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Cisco is pushing its network policy abstraction language into OpenStack and hoping the community embraces it.
The Group-Based Policy (GBP) language is part of the OpenStack Juno release that was unveiled in late October in time for the OpenStack Summit going on this week in Paris.
GBP lets developers request network resources for specific applications without having to worry about underlying infrastructure details. It essentially groups network endpoints together and then applies policy to resource pools.
"The idea [behind GBP] is to capture the intent of what the application developer wanted and to let them model their application in abstract terms without worrying about performance routing," said Cisco product manager Mike Cohen, who leads the company's open source policy-based solutions.
In an OpenStack environment, there would be a policy repository and the orchestrator would push those rules to distributed controllers that manage distinct network tenants for applications.
That kind of application-centric policy enforcement is central to Cisco's ACI technology, but through OpenStack it could be applied to multivendor networks.
Once the policy abstraction layer and language are standardized, vendors could differentiate how they use that within their systems.
"Then it comes down to, do we do a better job of prioritization?" said Jeff Reed, vice president of enterprise networking at Cisco. "The way we think about it for ACI is that we've built an interesting back end [that is the] underlying infrastructure for policy."
ACG Research analyst Paul Parker-Johnson says it's "clearly a bit self-serving" for Cisco to push its policy enforcement language into OpenStack, yet "it's only one dimension of policy application in a deployment scope as large as OpenStack. Additional aspects of policies could be addressed by contributors in different ways."
There's also no denying the importance of a standardized way to apply application-aware policy to networking.
"The user and customer community at large gain the benefit via enhancement of Neutron and OpenStack with use of policies in a manner that aligns network deployments with applications … and [they're] able to express those policy objectives in a consistent way whether the 'underlay' of network infrastructure is Arista's or Brocade's or Dell's or Big Switch's.”
Are Cisco and VMware set to duke it out in OpenStack?
VMware beat Cisco to the punch in contributing policy enforcement code to OpenStack with Congress, a declarative language for governance and regulatory compliance of cloud services. Cohen says Congress and GBP have very different goals.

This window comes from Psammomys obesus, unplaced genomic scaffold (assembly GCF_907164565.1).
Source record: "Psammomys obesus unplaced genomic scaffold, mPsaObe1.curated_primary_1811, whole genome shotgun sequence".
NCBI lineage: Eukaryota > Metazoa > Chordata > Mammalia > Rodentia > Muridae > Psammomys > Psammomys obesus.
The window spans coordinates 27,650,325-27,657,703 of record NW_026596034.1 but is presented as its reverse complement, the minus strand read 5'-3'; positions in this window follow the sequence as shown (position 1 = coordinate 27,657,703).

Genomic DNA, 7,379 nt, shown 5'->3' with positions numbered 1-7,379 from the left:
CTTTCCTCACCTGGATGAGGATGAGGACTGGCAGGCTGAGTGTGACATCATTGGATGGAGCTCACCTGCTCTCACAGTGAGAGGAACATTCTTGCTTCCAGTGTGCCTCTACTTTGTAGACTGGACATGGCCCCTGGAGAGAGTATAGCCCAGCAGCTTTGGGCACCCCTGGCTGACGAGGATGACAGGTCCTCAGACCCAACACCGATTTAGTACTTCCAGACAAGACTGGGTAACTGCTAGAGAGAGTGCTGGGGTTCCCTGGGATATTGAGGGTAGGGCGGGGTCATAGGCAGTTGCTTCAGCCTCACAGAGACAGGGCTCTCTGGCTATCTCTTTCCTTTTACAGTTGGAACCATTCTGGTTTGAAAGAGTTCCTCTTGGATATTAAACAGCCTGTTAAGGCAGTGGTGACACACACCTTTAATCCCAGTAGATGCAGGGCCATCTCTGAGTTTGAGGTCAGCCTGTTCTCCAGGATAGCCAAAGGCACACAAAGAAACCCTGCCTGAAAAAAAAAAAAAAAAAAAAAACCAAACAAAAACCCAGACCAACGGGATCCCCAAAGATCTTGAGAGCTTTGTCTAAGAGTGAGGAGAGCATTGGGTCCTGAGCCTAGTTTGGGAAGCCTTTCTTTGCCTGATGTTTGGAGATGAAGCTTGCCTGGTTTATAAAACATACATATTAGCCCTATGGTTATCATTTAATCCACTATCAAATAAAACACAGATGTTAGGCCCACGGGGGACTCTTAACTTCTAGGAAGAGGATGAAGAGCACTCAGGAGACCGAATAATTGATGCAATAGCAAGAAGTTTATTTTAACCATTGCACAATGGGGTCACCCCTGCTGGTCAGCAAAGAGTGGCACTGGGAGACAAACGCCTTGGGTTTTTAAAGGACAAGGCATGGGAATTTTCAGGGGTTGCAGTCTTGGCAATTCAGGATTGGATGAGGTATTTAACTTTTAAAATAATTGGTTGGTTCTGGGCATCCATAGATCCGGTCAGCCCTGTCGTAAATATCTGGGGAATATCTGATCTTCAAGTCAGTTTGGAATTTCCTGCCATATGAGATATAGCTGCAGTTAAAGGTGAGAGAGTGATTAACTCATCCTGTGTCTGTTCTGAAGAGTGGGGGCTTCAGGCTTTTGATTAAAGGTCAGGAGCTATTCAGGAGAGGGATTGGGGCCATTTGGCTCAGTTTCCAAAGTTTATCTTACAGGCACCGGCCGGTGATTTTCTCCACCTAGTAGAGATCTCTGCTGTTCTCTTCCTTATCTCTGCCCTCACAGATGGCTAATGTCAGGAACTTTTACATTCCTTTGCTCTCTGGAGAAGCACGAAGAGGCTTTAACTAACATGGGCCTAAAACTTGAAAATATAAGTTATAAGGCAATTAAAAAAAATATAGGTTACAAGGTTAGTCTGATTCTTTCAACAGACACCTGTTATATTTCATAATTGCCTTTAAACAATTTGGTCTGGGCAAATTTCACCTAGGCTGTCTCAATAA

"We actually think the projects work well together," said Cohen. "[VMware's] system was designed for domain-independent business language. The Group Based Policy project is more about enforcing a mechanism for user intent. We have a specific language that is domain dependent."
It's hard to determine whether there is overlap in the two approaches, but it's more notable that Cisco is much further down the road of application-aware network policy than VMware, said Peter Christy, a research director at 451 Research.
"What I've heard indirectly is that Cisco's use of policy has caused VMware to accelerate its internal policy [efforts]. VMware can't wait for Congress to come together," said Christy.
Why is Group-Based Policy in both OpenDaylight and OpenStack?
Cisco has already submitted GBP code to OpenDaylight, where it has worked with a coalition of vendors to use the language through the open source controller.
But there are fundamental differences in the way GBP will be used in OpenDaylight versus OpenStack.
"The discussion in OpenDaylight is, 'How do you apply policy as a way of simplifying device management," Christy said. In OpenDaylight, GBP can be used to address groups of network devices in a common way.
Meanwhile, "policy in orchestration is a much bigger issue," said Christy. In the case of implementing NFV, for example, engineers aren't as concerned with managing specific devices as they are with looking at all of the connections and service levels committed to providing those functions. In that case, policy has to be applied across multiple elements, taking into consideration user experience.
"The policy management becomes a way to look at the commitments you're making," said Christy.
Why is Cisco suddenly so interested in open source networking?
Cisco doesn't exactly have a history as a big open source player, so why the push into OpenStack?
Certainly, Cisco is interested in "defending its position" in the cloud, said Christy, but it also has the same vested interest in the community that many have -- no one wants to see the cloud controlled by a couple of services like AWS or Azure, he said.
But Cisco is also personally invested in using OpenStack for its internal cloud, as well as for its InterCloud Fabric technology.
"They are doing this to avoid being dependent on VMware and EMC, which are not friendly [partners] at this point," said Christy.
What's more, taking nascent technology to a standards body doesn't necessarily make sense, Cohen said.
"Open source is the new place for standards for technology where there are not yet standard bodies," said Cohen. Cisco wants to see the code in action and is interested in what gets upstreamed by the community, he said.
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